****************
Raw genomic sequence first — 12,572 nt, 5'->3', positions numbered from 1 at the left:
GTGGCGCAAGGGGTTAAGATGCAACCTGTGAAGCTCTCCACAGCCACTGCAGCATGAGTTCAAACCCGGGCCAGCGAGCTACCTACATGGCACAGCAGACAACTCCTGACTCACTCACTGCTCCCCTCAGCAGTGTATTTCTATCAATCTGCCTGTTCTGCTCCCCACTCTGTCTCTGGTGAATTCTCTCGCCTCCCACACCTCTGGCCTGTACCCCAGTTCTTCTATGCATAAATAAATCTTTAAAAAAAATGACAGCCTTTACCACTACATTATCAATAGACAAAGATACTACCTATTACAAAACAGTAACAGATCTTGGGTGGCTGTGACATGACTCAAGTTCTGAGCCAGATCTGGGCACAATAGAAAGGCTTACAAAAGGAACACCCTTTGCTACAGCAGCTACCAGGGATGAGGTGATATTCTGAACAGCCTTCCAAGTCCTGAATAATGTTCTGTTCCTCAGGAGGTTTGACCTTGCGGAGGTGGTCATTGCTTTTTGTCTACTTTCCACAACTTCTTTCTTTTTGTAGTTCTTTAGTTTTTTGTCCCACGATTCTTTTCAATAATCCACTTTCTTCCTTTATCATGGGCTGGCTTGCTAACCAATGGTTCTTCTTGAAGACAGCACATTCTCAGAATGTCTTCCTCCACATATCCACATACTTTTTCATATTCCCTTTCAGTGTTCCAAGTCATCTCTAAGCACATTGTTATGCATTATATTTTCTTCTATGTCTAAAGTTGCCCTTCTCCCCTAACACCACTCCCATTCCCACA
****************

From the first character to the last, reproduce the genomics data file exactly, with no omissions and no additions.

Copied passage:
Raw genomic sequence first — 12,572 nt, 5'->3', positions numbered from 1 at the left:
GTGGCGCAAGGGGTTAAGATGCAACCTGTGAAGCTCTCCACAGCCACTGCAGCATGAGTTCAAACCCGGGCCAGCGAGCTACCTACATGGCACAGCAGACAACTCCTGACTCACTCACTGCTCCCCTCAGCAGTGTATTTCTATCAATCTGCCTGTTCTGCTCCCCACTCTGTCTCTGGTGAATTCTCTCGCCTCCCACACCTCTGGCCTGTACCCCAGTTCTTCTATGCATAAATAAATCTTTAAAAAAAATGACAGCCTTTACCACTACATTATCAATAGACAAAGATACTACCTATTACAAAACAGTAACAGATCTTGGGTGGCTGTGACATGACTCAAGTTCTGAGCCAGATCTGGGCACAATAGAAAGGCTTACAAAAGGAACACCCTTTGCTACAGCAGCTACCAGGGATGAGGTGATATTCTGAACAGCCTTCCAAGTCCTGAATAATGTTCTGTTCCTCAGGAGGTTTGACCTTGCGGAGGTGGTCATTGCTTTTTGTCTACTTTCCACAACTTCTTTCTTTTTGTAGTTCTTTAGTTTTTTGTCCCACGATTCTTTTCAATAATCCACTTTCTTCCTTTATCATGGGCTGGCTTGCTAACCAATGGTTCTTCTTGAAGACAGCACATTCTCAGAATGTCTTCCTCCACATATCCACATACTTTTTCATATTCCCTTTCAGTGTTCCAAGTCATCTCTAAGCACATTGTTATGCATTATATTTTCTTCTATGTCTAAAGTTGCCCTTCTCCCCTAACACCACTCCCATTCCCACA